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Dave Gutter’s set was up next. You probably know Dave and his recognizably raspy voice best from Rustic Overtones, which provided the soundtrack to my early college years. “Gangster” sounded great, and Dave said he’d “one up” Anna by inviting an already born child on stage to sing “I Like It Low” with him. Young Connie sounded great and was adorable. “Letter To The President” is a heavy song worth a listen, and Dave kept that mood rolling by ending his set with a song about addiction called “High On Everything.”

Dave Gutter

Dave Gutter

"I Like It Low" featuring Connie

“I Like It Low” featuring Connie on vocals

Boston based Will Dailey and his band took the stage and rocked with their electric guitars. I particularly liked “So Do I” and “Don’t Take Your Eyes Off of Me.” Anna Lombard seemed to be a big Will Dailey fan and she joined him for a song, too.

Will Dailey

Will Dailey

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Will Dailey featuring Anna Lombard

Will Dailey featuring Anna Lombard

An overcast day for a festival

An overcast day for a festival

I’d just seen Samuel James the night before at our dear friend Max Garcia Conover’s national RV tour kickoff show at Mayo Street Arts, and he was up next. The first time I saw Samuel James at Frontier in Brunswick, I felt like I was in his living room. The guy’s got soul. His blues guitar is impressive. I was glad to hear “It Ain’t Right” and “Nineteen,” which he wrote for his dad.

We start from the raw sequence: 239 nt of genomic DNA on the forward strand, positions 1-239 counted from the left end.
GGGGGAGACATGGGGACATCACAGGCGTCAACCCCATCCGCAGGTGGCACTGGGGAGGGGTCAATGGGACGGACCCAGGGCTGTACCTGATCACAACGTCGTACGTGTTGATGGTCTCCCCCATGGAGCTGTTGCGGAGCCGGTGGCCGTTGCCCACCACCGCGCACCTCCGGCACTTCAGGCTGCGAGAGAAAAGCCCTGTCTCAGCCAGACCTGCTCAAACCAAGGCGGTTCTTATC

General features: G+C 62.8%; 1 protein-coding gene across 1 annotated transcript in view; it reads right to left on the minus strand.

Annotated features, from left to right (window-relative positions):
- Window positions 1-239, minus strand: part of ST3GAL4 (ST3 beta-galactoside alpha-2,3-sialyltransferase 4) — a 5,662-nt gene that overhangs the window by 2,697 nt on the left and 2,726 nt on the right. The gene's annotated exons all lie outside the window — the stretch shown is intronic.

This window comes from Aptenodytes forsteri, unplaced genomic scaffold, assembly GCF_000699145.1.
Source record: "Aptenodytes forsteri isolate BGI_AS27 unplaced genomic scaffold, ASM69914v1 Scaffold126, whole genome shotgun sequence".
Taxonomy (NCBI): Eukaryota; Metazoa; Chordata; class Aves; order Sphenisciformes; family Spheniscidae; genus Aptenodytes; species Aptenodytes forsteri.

Samuel James

Samuel James

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Ethan invited everyone to move to inside because rain was imminent. Grace and I had been snuggled under our blankets for hours and were kind of spent, so we decided to head home after Samuel James. We missed Dominic and the Lucid, Spencer Albee, and The Ghost of Paul Revere (who I think are the bees knees). The Ghost of Paul Revere did a great job organizing Ghostland and I’m looking forward to seeing them in my sweet little town at Johnson Hall on November 8. I hope you raised a lot of well deserved and much needed funds for Mid Coast Hunger Prevention! Great job, guys!

xo,

bree